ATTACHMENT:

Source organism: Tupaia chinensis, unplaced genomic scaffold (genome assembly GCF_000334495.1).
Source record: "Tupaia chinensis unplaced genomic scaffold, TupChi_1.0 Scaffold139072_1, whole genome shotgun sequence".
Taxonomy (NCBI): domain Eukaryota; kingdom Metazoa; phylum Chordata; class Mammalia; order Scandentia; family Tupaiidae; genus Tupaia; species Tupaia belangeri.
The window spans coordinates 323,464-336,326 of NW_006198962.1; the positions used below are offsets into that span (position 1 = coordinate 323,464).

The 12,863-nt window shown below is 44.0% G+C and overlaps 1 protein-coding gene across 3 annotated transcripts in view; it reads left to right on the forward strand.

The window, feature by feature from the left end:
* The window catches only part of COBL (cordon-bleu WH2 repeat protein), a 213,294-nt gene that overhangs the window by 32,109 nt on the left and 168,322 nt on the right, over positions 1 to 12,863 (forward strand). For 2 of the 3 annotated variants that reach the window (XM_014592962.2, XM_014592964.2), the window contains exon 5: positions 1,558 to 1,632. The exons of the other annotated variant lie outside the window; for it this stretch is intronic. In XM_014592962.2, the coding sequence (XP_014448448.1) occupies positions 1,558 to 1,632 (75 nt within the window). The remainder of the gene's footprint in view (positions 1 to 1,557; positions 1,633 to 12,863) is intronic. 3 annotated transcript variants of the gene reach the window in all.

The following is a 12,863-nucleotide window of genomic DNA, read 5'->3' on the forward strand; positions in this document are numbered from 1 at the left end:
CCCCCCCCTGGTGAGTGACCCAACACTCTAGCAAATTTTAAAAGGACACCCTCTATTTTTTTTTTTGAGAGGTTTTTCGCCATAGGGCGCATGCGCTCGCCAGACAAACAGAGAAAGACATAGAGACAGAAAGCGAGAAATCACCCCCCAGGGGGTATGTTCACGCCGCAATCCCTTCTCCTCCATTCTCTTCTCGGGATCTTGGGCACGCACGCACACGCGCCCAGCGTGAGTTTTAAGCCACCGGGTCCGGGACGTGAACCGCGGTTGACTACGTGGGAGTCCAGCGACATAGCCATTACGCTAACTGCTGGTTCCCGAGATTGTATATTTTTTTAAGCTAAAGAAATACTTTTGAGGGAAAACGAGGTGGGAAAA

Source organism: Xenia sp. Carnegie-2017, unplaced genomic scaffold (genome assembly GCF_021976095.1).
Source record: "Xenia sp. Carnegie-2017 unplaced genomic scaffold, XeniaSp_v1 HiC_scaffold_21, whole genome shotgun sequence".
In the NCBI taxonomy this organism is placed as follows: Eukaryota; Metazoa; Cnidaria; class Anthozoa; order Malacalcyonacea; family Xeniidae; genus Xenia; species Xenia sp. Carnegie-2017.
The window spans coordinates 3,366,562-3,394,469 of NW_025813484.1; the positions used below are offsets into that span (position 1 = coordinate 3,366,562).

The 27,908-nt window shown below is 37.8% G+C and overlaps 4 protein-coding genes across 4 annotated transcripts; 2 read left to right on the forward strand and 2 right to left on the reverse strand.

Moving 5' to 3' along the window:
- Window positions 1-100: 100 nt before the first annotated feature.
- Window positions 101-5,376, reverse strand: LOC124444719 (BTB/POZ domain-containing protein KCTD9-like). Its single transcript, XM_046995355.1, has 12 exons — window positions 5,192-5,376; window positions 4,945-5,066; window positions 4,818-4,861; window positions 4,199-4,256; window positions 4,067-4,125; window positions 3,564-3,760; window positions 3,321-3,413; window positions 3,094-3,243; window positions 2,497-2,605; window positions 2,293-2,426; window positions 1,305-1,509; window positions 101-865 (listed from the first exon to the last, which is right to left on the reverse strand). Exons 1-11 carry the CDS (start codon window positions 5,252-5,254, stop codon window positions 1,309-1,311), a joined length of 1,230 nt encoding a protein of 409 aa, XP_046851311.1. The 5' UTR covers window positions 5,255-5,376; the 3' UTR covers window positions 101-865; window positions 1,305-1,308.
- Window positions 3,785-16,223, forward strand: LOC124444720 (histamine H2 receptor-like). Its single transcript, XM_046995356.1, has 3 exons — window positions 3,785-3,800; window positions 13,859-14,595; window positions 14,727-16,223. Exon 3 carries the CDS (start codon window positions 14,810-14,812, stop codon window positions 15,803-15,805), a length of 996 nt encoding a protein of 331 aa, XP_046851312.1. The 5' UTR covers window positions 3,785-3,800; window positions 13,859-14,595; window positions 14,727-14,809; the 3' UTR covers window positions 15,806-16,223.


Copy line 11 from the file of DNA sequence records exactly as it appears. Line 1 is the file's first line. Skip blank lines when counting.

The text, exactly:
Source record: "Xenia sp. Carnegie-2017 unplaced genomic scaffold, XeniaSp_v1 HiC_scaffold_21, whole genome shotgun sequence".